Agatha Gothe-Snape and Wrong Solo’s “Certain Situations”
              Tara McDowell
              Double bill aside, the current exhibition at Brisbane’s Institute of Modern Art (IMA) is less a two-person show than a series of tentacular, prismatic relations and encounters that produce more relations, encounters, and situations, per the show’s title. Wrong Solo is an ongoing collaboration between Agatha Gothe-Snape (the ostensible solo artist here) and writer and performer Brian Fuata. Together, they debut a major new work, Five Columns, itself a collaboration with five interlocutors: Sonya Holowell, Ruark Lewis, Sarah Rodigari, Brooke Stamp, and Lizzie Thomson. Five Columns occupies the most space—physically, but also emotionally, kinetically, and acoustically—in the exhibition. The first of its two rooms is an antechamber replicating the Sydney studio the two artists share, in which Five Columns was filmed, including lavender walls and royal blue carpet. Like a set or stage, the room conjures a sense of artificiality as well as propositional emptiness, a vacant staging ground charged with the sensation that something could happen there. Five screens hang in the center of the second room, each presenting a video that captures 10 minutes of a day-long improvisation session featuring Fuata, Gothe-Snape, and one of their five collaborators (or columns) as they move, stretch, talk, walk, engage, disconnect, film ...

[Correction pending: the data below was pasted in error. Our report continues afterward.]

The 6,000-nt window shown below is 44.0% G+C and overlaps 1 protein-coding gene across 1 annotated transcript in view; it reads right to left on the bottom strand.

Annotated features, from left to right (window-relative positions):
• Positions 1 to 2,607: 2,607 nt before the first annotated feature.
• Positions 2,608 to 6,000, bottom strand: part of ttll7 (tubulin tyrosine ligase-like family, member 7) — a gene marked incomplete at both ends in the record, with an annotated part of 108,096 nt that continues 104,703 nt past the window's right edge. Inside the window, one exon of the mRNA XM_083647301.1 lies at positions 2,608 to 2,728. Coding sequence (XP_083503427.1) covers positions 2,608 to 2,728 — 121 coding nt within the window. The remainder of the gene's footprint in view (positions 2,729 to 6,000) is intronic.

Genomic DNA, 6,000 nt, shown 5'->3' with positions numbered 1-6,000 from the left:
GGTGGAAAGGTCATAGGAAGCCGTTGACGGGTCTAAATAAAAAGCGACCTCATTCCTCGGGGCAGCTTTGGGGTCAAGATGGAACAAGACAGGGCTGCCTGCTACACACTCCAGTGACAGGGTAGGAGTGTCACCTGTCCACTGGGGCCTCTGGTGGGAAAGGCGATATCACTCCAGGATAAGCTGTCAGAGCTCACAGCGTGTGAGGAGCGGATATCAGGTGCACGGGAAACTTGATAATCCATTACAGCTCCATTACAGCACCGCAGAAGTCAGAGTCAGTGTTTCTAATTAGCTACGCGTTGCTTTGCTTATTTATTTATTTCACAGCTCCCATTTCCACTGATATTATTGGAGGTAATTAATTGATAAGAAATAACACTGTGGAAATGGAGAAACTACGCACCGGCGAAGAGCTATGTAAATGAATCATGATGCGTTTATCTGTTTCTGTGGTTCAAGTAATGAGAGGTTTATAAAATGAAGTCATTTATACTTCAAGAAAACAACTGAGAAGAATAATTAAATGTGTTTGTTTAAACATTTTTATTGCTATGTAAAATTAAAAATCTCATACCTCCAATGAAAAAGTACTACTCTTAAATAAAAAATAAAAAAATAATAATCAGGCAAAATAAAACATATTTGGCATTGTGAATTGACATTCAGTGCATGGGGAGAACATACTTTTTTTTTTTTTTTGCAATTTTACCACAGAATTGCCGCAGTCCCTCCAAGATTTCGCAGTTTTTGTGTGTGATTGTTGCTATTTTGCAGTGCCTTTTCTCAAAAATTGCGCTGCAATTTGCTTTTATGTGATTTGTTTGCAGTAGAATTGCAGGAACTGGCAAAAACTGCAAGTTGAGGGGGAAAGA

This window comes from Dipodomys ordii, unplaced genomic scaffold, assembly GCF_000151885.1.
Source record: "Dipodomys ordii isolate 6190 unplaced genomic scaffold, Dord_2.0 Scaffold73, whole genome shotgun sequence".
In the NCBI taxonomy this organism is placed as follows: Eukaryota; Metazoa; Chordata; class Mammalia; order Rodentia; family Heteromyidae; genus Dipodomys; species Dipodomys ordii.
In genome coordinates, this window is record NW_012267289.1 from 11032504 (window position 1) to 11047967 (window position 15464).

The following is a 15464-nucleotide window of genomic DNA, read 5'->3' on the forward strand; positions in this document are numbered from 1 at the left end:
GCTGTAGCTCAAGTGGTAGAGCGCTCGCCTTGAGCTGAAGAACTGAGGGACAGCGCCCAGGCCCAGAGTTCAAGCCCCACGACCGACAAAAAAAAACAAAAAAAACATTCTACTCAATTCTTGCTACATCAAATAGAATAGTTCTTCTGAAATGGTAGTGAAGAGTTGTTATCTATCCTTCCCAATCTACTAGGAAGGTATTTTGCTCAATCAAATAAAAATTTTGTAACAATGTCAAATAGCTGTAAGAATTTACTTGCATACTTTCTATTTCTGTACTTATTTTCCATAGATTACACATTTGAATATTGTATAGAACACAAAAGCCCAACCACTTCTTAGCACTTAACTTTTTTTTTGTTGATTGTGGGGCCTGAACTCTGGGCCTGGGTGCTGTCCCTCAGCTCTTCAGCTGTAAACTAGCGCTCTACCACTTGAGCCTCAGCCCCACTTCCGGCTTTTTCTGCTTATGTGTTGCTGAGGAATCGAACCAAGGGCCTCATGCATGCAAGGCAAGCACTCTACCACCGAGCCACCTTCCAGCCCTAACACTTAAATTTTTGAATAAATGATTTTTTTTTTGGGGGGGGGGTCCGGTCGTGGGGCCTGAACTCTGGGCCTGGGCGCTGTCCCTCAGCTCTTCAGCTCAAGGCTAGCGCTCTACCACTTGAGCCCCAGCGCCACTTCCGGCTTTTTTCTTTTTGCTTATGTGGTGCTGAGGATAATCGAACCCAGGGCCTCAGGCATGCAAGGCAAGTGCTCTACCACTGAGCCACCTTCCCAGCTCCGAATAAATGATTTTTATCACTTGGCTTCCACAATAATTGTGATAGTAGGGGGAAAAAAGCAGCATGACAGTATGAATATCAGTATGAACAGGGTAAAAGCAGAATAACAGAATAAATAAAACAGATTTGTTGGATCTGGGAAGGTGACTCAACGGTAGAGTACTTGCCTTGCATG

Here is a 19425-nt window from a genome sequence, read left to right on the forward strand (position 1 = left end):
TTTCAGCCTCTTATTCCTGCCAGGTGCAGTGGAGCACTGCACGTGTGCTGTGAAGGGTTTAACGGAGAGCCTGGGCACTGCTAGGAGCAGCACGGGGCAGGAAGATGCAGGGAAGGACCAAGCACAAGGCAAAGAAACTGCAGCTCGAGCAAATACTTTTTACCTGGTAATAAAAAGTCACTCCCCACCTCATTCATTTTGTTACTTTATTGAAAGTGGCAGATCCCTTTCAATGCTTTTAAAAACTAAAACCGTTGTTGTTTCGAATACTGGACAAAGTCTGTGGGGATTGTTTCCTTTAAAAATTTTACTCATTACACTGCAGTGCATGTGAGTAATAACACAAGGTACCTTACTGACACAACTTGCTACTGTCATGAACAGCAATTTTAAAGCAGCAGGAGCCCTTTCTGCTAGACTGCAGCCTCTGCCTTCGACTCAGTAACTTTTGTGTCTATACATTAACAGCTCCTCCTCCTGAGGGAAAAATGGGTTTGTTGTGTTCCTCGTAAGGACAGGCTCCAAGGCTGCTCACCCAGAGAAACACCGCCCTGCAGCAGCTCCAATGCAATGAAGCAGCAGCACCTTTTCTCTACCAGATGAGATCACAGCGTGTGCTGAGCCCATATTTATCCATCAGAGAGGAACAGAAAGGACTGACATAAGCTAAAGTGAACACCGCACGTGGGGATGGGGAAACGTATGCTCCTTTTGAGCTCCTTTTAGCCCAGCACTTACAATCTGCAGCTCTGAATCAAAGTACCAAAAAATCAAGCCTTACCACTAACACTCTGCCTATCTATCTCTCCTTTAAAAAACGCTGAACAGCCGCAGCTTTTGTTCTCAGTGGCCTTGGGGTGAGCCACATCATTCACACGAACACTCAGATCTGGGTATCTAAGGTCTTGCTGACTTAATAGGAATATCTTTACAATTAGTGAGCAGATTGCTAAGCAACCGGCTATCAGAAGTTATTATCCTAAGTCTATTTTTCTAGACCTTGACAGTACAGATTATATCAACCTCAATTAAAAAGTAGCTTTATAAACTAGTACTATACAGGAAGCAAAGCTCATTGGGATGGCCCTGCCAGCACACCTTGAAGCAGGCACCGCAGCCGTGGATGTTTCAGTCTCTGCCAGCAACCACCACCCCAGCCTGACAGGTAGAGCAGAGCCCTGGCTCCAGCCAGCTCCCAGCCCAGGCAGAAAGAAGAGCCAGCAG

Ian Burn's "London Works"
              Two paintings in Ian Burn’s “London Works” frame the exhibition’s two-year time span, 1965 to 1967—a transformative and immensely productive period in the practice of the Australian conceptual artist, best known as a member of the group Art & Language. Together, these paintings tell a story of oscillation and negotiation between the signifiers and styles of two art worlds: 1960s Melbourne and 1960s London. Burn painted the first before he left Melbourne for London and the second just as he was about to depart London for New York. Figures and Flag, St Kilda (1964) is a Paul Klee-inspired work, featuring playfully scattered thick black lines that recall those painted by the German artist in the early twentieth century, highlighted with fleshy pinks and cool blues that bring to mind seabirds, bare bottoms, and other seaside charms, set in a mustard-yellow field. The painting can be read as abstract, but hints of an outside world persist. This picture also bears the influence of Melbourne’s “Heide Circle,” a group of modernist painters that included artists such as the ostentatious Sidney Nolan, whose Ned Kelly series is a national icon, painted with the black, blues, and ochre later used by Burn. The second ...
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